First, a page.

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Damage Limitations in Logistics Contracts

Thomas B. Blackwell

As the “logistics” industry has boomed, many small businesses have tried to expand their businesses from just transportation to warehousing and even fulfillment, without having thought through the ramifications of their newly offered services.   Conversely, some warehousing companies have begun to offer transportation services either directly or as “brokers”.   These enterprises need to pay close attention to limiting their damages for providing services which they may not have extensive experience providing.   The UCC provides helpful provisions which can allow parties to specifically limit damages (to a per pound amount, or other measure).   Often clients think of provisions like this, buried in a contract, as “boilerplate” language.   However, most “boilerplate” is in contracts for very specific reasons and can prevent some very unpleasant ramifications when a problem occurs.   Service providers can substantially reduce their risk by taking advantage of these damage limitation provisions and then manage risks more economically with insurance or reinsurance.   The days of a handshake deal are over and operators who do not want to incur the cost of hiring an attorney to draft a good contract are incurring the risk of financial disaster.

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Avoiding Tax Sales in Indiana

circ3    In Indiana, parties generally have one year following a tax sale to redeem the property before the tax sale purchaser will take title to the property.  Nevertheless, to redeem requires the redeemer to pay a premium of 10% plus interest to the tax sale purchaser, so property owners and creditors have a significant incentive to prevent the property from being sold at tax sale.

Although each county sets the date for its own tax sale, all Indiana tax sales occur each fall.  Pursuant to Indiana Code §6-1.1-24-5, properties may be set for tax sale if both installments from the previous year have not been paid (in the case of vacated properties, only one installment from the previous year must be unpaid).  For example, properties are eligible for the Fall 2014 tax sale if the property owner failed to pay the taxes due in the Spring and Fall of 2013.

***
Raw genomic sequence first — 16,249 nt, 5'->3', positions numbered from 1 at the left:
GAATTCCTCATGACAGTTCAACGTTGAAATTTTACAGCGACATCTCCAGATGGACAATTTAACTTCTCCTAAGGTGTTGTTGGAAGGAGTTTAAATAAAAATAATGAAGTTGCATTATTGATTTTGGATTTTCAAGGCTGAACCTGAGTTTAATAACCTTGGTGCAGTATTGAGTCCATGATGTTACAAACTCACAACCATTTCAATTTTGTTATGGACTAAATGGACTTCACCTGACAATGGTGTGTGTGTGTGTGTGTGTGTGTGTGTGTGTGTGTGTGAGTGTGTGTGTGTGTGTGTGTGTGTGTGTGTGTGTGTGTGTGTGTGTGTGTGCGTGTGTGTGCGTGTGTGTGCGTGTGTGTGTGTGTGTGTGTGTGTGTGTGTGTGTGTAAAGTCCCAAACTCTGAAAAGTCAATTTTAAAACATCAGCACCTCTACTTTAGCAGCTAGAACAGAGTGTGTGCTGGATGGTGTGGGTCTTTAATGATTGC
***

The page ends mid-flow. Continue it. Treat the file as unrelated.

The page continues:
The County certifies the list of properties to be sold at tax sale anytime between January 1 and July 5.  Most counties certify their list of properties on or around July 1.  Pursuant to Indiana Code §6-1.1-24-2(a), once a property has been certified for tax sale, all delinquent property taxes owed through the date of certification must be paid in order to have the property removed from the tax sale.

Therefore, if a party wants to keep a property from being certified for tax sale, that party must ensure that it has paid the Spring tax installment from the previous year before the County certifies the list of properties (or if the property is vacant, the Spring and Fall installments from the previous year).  Once a property has been certified, however, the amount that must be paid to have the property removed from the tax sale increases to include not only the Spring taxes from the previous year, but also the Fall taxes from the previous year and, assuming that the certification did not occur until after Spring taxes were due for the current year, those taxes as well.  As an example, for 2014 tax sales, the property will not be certified if the Spring 2013 taxes were paid prior to the date of certification.  However, to have the property removed from the tax sale list between the date of certification and the tax sale date, Spring 2013, Fall 2013, and Spring 2014 (assuming certification occurs after May 15, 2014) all must be paid.  While these are all amounts owed that would need to be paid at some point, waiting until after the certification date will significantly increase the amount that must be paid now to avoid the tax sale.